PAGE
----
The more we learn about the life within our guts, the more we are seeing just how important they are for keeping us healthy in ways that might surprise you. Our gut "microbiota" (or gut bacteria) is a surprisingly powerful "body system". We are learning that the balance of the bacteria in our gut affect everything from digestion and weight control, to inflammation and immune function, to cardiovascular health and even our brain function!
A study out of UCLA in 2013 found that changing the bacterial environment (microbiota) of the gut affected how different parts of the brain functioned. One group of women consumed probiotics 2 times a day for 4 weeks, while another group was given a placebo with no probiotics, and the third group had none at all. The results showed colonizing the gut with good bacteria affected mood, emotion, and sensory processing in the brain, as well as the more commonly known positive effect probiotics have on metabolism and obesity.
This UCLA study showed the women who took the probiotics showed altered brain function both at rest and when challenged with an emotionally charged situation. Researchers are also looking at gut composition and its relationship to many other brain diseases such as Parkinson’s and Alzheimer’s.
High on the list for affecting our gut bacteria mix is what we put in our mouths! A diet rich in fruits and veggies results in a different bacterial composition in the intestines than eating a SAD, or Standard American Diet, high in processed foods. Part of the reason is that certain types of fiber "feed" the good bacteria, and processed foods typically have been stripped of fiber content. We call these types of fiber prebiotics, and prebiotics feed the probiotics. A high fat, low fiber diet (high in sugar and processed foods) can cause dysbiosis (imbalance in the gut bacteria), which can lead to leaky gut and low grade inflammation. Inflammation is at the root of all chronic disease.
Food sensitivities, gluten intolerance, high stress lifestyle, poor sleep, and other imbalances all also contribute to poor gut health. Research is also showing us that what we eat as infants can have long term health affects as bottle-fed babies may never have optimal gut bacteria balance throughout their life.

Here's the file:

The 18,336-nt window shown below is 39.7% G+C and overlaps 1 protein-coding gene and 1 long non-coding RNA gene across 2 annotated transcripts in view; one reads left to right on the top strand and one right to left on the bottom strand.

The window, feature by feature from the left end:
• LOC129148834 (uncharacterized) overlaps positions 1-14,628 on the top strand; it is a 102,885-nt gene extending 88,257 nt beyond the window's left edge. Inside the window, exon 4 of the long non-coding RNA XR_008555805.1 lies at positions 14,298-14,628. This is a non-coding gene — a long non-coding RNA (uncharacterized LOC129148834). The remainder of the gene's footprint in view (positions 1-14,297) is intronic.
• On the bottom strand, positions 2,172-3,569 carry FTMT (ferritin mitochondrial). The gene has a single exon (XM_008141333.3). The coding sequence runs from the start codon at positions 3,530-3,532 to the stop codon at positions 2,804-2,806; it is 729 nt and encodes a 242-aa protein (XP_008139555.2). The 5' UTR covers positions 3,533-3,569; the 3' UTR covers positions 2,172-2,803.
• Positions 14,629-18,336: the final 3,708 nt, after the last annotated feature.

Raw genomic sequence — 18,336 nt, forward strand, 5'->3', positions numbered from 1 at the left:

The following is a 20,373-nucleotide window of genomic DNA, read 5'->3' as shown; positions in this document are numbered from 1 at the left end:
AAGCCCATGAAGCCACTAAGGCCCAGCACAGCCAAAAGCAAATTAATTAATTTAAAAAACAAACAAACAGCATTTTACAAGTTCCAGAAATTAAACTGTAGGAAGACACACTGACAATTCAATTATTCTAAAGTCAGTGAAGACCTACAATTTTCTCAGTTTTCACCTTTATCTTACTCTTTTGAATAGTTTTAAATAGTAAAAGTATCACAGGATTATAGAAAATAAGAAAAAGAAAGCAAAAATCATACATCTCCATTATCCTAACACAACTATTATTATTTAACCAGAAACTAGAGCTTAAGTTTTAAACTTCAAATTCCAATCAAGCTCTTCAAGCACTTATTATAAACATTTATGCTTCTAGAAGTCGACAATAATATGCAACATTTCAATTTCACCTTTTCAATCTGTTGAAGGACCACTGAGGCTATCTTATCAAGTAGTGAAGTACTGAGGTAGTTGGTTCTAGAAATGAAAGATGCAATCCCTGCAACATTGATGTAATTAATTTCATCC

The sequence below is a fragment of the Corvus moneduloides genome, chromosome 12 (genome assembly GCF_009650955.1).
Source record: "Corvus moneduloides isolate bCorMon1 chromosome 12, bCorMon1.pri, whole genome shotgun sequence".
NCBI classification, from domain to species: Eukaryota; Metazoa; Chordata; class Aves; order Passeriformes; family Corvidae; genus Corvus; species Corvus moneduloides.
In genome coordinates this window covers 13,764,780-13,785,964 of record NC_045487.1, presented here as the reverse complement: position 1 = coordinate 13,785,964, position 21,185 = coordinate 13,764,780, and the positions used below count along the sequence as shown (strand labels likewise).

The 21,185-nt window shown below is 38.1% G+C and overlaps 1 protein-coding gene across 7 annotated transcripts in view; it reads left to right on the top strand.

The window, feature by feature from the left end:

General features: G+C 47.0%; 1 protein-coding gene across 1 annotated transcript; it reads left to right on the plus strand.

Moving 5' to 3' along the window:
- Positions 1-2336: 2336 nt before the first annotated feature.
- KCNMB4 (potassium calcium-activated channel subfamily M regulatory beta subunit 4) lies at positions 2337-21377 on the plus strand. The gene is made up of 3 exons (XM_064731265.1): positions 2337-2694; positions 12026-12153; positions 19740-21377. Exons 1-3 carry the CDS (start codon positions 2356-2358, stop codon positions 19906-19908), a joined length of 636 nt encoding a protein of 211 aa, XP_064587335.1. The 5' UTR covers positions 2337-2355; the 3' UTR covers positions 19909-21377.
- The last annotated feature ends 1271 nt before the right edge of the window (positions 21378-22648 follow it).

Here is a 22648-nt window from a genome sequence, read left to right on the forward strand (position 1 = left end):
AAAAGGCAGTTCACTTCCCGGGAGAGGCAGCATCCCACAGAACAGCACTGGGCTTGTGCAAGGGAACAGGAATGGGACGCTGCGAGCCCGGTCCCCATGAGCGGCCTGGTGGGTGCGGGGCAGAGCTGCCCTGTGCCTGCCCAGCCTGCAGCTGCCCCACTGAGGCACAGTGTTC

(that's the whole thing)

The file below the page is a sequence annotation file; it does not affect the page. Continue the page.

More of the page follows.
Recent research is looking at the relationship between the gut microbiome and body weight. Several studies have shown altered gut bacteria balance in obese individuals vs. those at a health weight. This affects the digestive tract’s function. Changes in gut motility, increased hunger due to increased hunger hormones, increased leaky gut and inflammation, and an over absorption of energy from foodstuffs all have been shown to be related to the type of bacteria in the gut of the obese subjects.
Optimal Health Solutions Functional Medicine Assessment starts with digestive health. Developing a gut restoration program (4R program) assesses your triggers, works to remove the inflammatory cascade, reintroduces the right types of probiotics, assesses and supports your digestion and works to heal the gut. Specialized testing can look at gut composition, neurotransmitters (which are affected by gut health and affect mood),nutritional deficiencies, detoxification status and more if desired.
Consider how your gut health may be affecting how you feel each day. It is the foundation of health. Remember, "If your gut isn't healthy, you are not healthy!!"